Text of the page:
$DFPipeLine = Set-AzureRmDataFactoryV2Pipeline -DataFactoryName $DataFactory.DataFactoryName `
                                                   -ResourceGroupName $ResGrp.ResourceGroupName `
                                                   -Name "RunSSISPackagePipeline"
                                                   -DefinitionFile ".\RunSSISPackagePipeline.json"
    

    Here is the sample output:

    PipelineName      : Adfv2QuickStartPipeline
    ResourceGroupName : <resourceGroupName>
    DataFactoryName   : <dataFactoryName>
    Activities        : {CopyFromBlobToBlob}
    Parameters        : {[inputPath, Microsoft.Azure.Management.DataFactory.Models.ParameterSpecification], [outputPath, Microsoft.Azure.Management.DataFactory.Models.ParameterSpecification]}
    

Run the pipeline

Use the Invoke-AzureRmDataFactoryV2Pipeline cmdlet to run the pipeline. The cmdlet returns the pipeline run ID for future monitoring.

$RunId = Invoke-AzureRmDataFactoryV2Pipeline -DataFactoryName $DataFactory.DataFactoryName `
                                             -ResourceGroupName $ResGrp.ResourceGroupName `
                                             -PipelineName $DFPipeLine.Name

Monitor the pipeline

Run the following PowerShell script to continuously check the pipeline run status until it finishes copying the data. Copy/paste the following script in the PowerShell window, and press ENTER.

while ($True) {
    $Run = Get-AzureRmDataFactoryV2PipelineRun -ResourceGroupName $ResGrp.ResourceGroupName `
                                               -DataFactoryName $DataFactory.DataFactoryName `
                                               -PipelineRunId $RunId

    if ($Run) {
        if ($run.Status -ne 'InProgress') {
            Write-Output ("Pipeline run finished. The status is: " +  $Run.Status)
            $Run
            break
        }
        Write-Output  "Pipeline is running...status: InProgress"
    }

    Start-Sleep -Seconds 10
}   

You can also monitor the pipeline using the Azure portal. For step-by-step instructions, see Monitor the pipeline.

Schedule the pipeline with a trigger

In the previous step, you ran the pipeline on-demand. You can also create a schedule trigger to run the pipeline on a schedule (hourly, daily, etc.).

  1. Create a JSON file named MyTrigger.json in C:\ADF\RunSSISPackage folder with the following content:

    {
        "properties": {
            "name": "MyTrigger",
            "type": "ScheduleTrigger",
            "typeProperties": {
                "recurrence": {
                    "frequency": "Hour",
                    "interval": 1,
                    "startTime": "2017-12-07T00:00:00-08:00",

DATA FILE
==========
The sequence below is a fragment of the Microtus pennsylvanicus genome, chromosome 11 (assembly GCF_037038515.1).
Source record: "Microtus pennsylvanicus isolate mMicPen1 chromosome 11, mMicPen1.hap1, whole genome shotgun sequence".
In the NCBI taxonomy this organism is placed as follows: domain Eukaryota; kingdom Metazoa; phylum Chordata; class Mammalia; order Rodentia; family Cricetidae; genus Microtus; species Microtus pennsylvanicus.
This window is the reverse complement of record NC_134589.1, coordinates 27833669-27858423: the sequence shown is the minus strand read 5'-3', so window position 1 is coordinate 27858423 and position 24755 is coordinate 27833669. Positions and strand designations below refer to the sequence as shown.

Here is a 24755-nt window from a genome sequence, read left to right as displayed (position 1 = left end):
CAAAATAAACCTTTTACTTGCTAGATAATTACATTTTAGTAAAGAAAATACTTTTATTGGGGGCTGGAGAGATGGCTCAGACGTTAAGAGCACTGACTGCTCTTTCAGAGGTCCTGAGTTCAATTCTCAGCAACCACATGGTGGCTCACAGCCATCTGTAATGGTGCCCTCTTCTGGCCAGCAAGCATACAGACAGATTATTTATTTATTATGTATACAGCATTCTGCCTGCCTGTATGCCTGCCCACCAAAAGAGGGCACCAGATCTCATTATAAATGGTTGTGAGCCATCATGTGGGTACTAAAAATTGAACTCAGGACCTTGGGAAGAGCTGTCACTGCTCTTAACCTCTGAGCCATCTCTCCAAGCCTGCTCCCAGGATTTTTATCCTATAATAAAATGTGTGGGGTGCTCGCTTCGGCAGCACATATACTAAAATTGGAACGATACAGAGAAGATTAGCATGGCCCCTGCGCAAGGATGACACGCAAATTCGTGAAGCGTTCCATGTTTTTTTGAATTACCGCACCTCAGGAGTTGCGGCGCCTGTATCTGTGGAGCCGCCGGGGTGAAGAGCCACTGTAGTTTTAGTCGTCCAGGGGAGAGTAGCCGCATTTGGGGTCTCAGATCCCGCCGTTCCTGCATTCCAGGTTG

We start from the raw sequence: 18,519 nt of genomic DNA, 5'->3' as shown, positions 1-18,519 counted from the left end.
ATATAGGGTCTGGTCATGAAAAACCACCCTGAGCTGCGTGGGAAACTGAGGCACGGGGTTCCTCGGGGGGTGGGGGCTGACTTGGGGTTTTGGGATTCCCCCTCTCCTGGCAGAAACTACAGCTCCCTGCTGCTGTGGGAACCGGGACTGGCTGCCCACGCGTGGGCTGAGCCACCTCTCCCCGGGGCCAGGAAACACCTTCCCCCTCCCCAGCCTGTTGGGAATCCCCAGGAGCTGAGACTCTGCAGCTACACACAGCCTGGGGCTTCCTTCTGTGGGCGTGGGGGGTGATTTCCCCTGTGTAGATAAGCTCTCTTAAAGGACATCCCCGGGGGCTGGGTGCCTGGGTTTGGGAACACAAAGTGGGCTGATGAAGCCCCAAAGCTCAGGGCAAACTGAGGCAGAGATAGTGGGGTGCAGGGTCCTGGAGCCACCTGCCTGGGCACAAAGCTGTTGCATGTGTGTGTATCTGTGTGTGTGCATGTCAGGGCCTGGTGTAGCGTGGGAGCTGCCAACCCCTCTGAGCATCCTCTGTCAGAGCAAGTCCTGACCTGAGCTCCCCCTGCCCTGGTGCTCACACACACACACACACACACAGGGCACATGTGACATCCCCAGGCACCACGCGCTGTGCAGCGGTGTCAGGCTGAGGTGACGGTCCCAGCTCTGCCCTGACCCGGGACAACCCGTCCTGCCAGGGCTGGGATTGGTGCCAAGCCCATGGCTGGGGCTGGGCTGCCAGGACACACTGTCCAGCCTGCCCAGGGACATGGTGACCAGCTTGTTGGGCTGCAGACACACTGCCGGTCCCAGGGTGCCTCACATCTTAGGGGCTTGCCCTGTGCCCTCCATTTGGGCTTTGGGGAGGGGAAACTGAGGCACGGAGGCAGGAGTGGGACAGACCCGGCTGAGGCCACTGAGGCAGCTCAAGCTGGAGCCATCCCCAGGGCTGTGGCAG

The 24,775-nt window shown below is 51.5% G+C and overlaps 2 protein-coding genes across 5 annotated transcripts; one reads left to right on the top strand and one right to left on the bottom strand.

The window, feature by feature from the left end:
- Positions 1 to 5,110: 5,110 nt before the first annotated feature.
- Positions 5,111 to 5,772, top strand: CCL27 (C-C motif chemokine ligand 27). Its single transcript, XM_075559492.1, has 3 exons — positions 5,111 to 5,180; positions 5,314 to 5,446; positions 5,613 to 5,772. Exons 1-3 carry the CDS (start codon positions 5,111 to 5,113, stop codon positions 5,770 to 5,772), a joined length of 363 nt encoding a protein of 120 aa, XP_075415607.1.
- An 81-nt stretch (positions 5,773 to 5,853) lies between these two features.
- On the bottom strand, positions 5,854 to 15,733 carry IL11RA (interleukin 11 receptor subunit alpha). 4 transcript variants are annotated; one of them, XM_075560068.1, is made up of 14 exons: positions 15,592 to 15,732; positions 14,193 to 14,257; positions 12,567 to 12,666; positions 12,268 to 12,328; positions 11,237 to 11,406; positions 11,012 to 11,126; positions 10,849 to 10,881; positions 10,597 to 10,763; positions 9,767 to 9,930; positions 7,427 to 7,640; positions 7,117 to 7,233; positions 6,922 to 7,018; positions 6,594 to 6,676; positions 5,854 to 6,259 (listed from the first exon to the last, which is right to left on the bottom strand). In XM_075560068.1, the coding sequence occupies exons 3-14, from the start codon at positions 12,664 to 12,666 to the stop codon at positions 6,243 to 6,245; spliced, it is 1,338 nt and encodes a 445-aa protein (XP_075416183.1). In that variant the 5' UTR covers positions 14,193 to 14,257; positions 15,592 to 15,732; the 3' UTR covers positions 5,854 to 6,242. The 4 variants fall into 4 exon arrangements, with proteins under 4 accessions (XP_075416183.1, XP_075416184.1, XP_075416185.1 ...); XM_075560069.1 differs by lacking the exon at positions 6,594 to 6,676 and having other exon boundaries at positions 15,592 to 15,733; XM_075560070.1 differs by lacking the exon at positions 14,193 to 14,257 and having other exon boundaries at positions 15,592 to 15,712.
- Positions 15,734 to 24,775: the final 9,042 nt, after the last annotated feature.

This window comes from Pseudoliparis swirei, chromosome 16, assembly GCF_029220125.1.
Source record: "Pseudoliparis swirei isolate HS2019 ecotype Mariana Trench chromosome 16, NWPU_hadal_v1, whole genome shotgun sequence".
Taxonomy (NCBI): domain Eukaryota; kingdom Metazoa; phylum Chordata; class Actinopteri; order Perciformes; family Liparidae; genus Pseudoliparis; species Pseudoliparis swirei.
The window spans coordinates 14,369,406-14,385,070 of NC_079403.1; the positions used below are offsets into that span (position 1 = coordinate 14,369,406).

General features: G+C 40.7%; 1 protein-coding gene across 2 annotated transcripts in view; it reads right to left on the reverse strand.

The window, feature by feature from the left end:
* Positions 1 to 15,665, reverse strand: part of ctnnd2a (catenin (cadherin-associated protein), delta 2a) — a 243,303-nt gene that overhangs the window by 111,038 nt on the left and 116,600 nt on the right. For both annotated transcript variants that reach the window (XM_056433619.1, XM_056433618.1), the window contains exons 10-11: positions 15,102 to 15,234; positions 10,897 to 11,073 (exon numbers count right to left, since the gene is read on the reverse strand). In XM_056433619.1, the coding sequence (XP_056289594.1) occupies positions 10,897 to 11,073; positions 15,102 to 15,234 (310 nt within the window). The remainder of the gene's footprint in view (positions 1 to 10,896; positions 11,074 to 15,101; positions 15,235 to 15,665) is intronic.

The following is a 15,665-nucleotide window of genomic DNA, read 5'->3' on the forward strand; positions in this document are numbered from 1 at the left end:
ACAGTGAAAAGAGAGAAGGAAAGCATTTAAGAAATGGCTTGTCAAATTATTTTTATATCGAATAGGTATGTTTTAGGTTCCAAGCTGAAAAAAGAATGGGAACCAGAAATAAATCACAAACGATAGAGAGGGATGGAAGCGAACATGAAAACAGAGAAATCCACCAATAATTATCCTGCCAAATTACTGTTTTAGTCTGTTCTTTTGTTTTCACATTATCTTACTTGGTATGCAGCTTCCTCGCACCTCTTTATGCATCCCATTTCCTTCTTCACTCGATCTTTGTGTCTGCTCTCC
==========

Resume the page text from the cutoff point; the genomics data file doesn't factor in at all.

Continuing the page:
"endTime": "2017-12-08T00:00:00-08:00"
                }
            },
            "pipelines": [{
                "pipelineReference": {
                    "type": "PipelineReference",
                    "referenceName": "RunSSISPackagePipeline"
                },
                "parameters": {}
            }]
        }
    }    
    
  2. In Azure PowerShell, switch to the C:\ADF\RunSSISPackage folder.
  3. Run the Set-AzureRmDataFactoryV2Trigger cmdlet, which creates the trigger.

    Set-AzureRmDataFactoryV2Trigger -ResourceGroupName $ResGrp.ResourceGroupName `
                                    -DataFactoryName $DataFactory.DataFactoryName `
                                    -Name "MyTrigger" -DefinitionFile ".\MyTrigger.json"
    
  4. By default, the trigger is in stopped state. Start the trigger by running the Start-AzureRmDataFactoryV2Trigger cmdlet.

    Start-AzureRmDataFactoryV2Trigger -ResourceGroupName $ResGrp.ResourceGroupName `
                                      -DataFactoryName $DataFactory.DataFactoryName `
                                      -Name "MyTrigger" 
    
  5. Confirm that the trigger is started by running the Get-AzureRmDataFactoryV2Trigger cmdlet.

    Get-AzureRmDataFactoryV2Trigger -ResourceGroupName $ResourceGroupName `
                                    -DataFactoryName $DataFactoryName `
                                    -Name "MyTrigger"     
    
  6. Run the following command after the next hour. For example, if the current time is 3:25 PM UTC, run the command at 4 PM UTC.

    Get-AzureRmDataFactoryV2TriggerRun -ResourceGroupName $ResourceGroupName `
                                       -DataFactoryName $DataFactoryName `
                                       -TriggerName "MyTrigger" `
                                       -TriggerRunStartedAfter "2017-12-06" `
                                       -TriggerRunStartedBefore "2017-12-09"
    

    You can run the following query against the SSISDB database in your Azure SQL server to verify that the package executed.

    select * from catalog.executions
    

Next steps

See the following blog post: